Underneath the shade of sprawling trees and bushes, NBA Hall of Famer Scottie Pippen is netting shot after shot. “Bro, stop doing the same shots!” his son Justin exclaims as Scottie rotates between shooting from the court’s imaginary elbows in their backyard in Hidden Hills. Periodically, he’ll bank one in, nodding to his son that he’s still got that masterful shooting touch.

It’s a beautiful afternoon in mid-May and we’re at the Pippens home for a “Day in the Life” shoot with Tissot, and Justin and Scottie are going back and forth in their game of PIG. Well, initially, they were playing HORSE, but as the ball continued to find the net, both father and son quickly realized they’d be there until dusk if they didn’t make a pivot. So, PIG it is.

Scottie’s got just one letter; P, while Justin looks to save himself from elimination on the right wing. As soon as the shot clanks off the back iron, Scottie begins to celebrate. But Justin still has a shot at redemption. Right?

“I feel like I defeated that kid twice,” Scottie explains. “I’ve played PIG numerous times in my life, and I’ve never heard of you getting a second shot after you miss. I went with his rules, but in my world, I won twice. But in his world, he won once. So, I’ll let him win once.”

In Justin’s mind, and by the book for some players, if you miss your first shot on the last letter of PIG, you automatically receive a second shot to redeem yourself. If you make the second, you play on. If you miss, game over.

“There was not a new rule,” Justin says in his defense. “We played PIG, he had me at P-I and then for the last shot on G, you get two shots if you miss it. I don’t know [how] he never heard that. That’s how me and my brothers grew up playing. I can call [them] right now and I’ll ask [them] and [they’ll] tell me the same thing.”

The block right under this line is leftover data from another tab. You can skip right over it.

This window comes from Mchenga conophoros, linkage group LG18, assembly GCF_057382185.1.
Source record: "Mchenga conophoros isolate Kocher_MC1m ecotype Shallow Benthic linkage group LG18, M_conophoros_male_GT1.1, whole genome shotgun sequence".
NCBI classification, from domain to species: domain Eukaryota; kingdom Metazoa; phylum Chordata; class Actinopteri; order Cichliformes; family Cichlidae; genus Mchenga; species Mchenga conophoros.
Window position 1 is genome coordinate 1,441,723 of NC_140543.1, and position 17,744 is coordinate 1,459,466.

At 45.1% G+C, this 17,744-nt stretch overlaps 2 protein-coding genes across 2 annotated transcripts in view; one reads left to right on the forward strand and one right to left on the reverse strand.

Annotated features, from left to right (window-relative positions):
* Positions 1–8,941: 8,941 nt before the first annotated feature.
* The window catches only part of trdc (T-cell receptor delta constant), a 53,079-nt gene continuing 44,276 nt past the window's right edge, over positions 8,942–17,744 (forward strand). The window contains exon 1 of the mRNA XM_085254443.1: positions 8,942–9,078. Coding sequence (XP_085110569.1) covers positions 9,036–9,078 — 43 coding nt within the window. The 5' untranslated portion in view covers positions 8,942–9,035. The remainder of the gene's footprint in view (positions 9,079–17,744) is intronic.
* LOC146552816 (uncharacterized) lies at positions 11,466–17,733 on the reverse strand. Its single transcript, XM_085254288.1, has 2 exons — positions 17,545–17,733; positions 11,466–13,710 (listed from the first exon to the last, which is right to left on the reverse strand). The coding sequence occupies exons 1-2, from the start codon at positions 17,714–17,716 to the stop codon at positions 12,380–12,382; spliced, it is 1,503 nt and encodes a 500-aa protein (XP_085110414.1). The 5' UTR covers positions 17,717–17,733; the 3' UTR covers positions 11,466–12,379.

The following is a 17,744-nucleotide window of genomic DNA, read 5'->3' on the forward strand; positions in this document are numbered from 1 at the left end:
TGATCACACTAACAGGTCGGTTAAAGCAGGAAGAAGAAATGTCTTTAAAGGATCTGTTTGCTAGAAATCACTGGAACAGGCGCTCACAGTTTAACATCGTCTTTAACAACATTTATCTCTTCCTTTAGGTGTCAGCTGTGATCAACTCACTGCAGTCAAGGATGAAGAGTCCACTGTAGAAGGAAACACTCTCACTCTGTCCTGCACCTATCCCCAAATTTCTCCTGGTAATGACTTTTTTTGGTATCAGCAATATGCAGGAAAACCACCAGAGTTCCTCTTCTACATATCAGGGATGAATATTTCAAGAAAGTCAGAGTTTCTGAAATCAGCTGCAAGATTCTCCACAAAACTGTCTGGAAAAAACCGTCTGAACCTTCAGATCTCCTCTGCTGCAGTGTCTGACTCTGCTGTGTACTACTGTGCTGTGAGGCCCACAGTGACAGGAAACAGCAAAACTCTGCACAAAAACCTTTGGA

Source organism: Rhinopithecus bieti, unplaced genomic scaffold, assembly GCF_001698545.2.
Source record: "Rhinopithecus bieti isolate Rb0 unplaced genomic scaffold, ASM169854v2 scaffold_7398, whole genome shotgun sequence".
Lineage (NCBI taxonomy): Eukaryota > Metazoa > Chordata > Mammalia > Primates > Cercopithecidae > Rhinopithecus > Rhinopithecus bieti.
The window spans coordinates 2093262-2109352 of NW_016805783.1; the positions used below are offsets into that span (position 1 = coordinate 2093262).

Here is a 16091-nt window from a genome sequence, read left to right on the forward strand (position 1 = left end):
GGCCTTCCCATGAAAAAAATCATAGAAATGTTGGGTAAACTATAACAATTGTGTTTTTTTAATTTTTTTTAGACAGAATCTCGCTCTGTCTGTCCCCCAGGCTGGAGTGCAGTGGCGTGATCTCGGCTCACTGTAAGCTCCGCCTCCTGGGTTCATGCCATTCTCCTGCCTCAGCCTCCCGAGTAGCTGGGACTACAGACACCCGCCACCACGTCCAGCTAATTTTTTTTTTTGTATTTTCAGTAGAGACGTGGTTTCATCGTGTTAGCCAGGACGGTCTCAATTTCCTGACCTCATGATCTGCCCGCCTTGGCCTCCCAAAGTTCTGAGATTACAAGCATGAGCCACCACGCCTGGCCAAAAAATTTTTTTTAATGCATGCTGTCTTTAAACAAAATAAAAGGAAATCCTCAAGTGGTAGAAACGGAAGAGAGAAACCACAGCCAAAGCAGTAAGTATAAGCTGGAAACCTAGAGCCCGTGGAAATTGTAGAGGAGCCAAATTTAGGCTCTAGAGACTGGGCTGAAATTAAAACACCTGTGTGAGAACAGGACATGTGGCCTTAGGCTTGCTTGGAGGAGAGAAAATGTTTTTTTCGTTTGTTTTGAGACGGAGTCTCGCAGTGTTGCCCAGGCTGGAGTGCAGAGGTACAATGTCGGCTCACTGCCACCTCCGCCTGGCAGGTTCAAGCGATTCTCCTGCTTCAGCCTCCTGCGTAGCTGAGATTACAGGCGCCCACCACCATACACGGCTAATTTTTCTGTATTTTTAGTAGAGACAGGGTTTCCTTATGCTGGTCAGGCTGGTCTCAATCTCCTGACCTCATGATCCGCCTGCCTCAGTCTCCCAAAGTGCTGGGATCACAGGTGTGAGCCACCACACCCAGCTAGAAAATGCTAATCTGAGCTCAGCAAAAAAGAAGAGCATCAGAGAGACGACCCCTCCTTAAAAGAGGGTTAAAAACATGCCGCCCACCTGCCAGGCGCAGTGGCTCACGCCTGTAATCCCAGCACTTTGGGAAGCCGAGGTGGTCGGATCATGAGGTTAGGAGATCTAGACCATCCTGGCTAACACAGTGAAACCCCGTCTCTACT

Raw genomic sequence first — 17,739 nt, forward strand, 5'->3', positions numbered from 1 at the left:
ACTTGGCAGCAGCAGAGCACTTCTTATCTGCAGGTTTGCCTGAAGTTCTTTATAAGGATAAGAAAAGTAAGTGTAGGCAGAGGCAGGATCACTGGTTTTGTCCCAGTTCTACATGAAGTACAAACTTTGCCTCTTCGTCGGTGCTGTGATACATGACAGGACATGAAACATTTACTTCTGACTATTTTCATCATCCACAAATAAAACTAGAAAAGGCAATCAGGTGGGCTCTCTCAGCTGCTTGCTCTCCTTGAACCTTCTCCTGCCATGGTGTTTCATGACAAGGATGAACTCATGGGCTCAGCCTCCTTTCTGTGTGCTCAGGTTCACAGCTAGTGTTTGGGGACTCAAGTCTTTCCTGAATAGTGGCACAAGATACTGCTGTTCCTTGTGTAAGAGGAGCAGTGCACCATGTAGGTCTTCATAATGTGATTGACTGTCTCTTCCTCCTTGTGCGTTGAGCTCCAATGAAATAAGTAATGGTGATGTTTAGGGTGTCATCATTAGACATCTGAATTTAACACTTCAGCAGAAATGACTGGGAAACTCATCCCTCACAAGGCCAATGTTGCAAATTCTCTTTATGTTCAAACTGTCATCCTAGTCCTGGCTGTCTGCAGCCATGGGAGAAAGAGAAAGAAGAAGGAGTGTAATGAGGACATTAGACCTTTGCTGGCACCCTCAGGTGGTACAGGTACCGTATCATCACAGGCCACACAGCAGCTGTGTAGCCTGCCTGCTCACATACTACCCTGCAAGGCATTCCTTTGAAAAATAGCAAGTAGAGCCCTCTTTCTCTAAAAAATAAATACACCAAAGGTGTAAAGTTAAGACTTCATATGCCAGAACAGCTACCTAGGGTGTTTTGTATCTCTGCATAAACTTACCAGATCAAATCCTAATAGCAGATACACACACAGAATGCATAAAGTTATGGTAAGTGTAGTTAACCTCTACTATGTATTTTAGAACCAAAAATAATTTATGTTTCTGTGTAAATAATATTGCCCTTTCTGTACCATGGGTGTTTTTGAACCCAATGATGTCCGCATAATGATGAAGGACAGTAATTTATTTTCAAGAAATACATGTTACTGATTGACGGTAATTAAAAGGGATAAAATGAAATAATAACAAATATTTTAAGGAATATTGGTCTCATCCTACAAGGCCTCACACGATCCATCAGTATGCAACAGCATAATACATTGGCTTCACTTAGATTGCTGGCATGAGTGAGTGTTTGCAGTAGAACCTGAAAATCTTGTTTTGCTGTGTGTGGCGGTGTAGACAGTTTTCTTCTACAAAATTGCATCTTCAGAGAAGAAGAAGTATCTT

Right on cue, the youngest Pippen whips out his phone and Facetimes his older brother Scotty Pippen Jr., who just finished his second season in the League with the Memphis Grizzlies. There’s no brotherly catchup, no “How are you doin?” It’s straight to business. Justin asks and Scotty Jr. answers: “When we grew up playing, yeah.”

Competitiveness runs in the Pippen family, from the hardwood to Connect 4 and Monopoly. As we prepare to walk with the two through a typical day in their lives, both father and son are giving each other a hard time. The quips aren’t negative, they’re purposeful. As Scottie puts it, the banter builds a competitive edge while instilling confidence. Coaches say it all the time: “Worry when I’m not giving you a hard time.”

Scottie’s got six NBA championships to his name, Scotty Pippen Jr.’s carving out the beginnings of his career in the L after dicing up the SEC at Vanderbilt. Now, it’s Justin’s turn.


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